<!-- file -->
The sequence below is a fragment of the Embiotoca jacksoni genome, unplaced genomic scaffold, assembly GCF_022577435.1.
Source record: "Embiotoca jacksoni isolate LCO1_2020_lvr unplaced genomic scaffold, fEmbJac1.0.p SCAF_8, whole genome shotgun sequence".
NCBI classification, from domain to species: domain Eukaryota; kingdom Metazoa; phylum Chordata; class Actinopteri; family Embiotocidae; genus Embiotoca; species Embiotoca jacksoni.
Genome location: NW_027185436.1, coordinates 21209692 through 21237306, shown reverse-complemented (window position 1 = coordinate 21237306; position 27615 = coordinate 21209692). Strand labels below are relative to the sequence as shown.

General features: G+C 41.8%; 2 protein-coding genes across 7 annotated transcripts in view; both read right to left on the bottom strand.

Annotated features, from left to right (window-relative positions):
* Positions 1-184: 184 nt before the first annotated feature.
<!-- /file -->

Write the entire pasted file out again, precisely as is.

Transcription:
The sequence below is a fragment of the Embiotoca jacksoni genome, unplaced genomic scaffold, assembly GCF_022577435.1.
Source record: "Embiotoca jacksoni isolate LCO1_2020_lvr unplaced genomic scaffold, fEmbJac1.0.p SCAF_8, whole genome shotgun sequence".
NCBI classification, from domain to species: domain Eukaryota; kingdom Metazoa; phylum Chordata; class Actinopteri; family Embiotocidae; genus Embiotoca; species Embiotoca jacksoni.
Genome location: NW_027185436.1, coordinates 21209692 through 21237306, shown reverse-complemented (window position 1 = coordinate 21237306; position 27615 = coordinate 21209692). Strand labels below are relative to the sequence as shown.

General features: G+C 41.8%; 2 protein-coding genes across 7 annotated transcripts in view; both read right to left on the bottom strand.

Annotated features, from left to right (window-relative positions):
* Positions 1-184: 184 nt before the first annotated feature.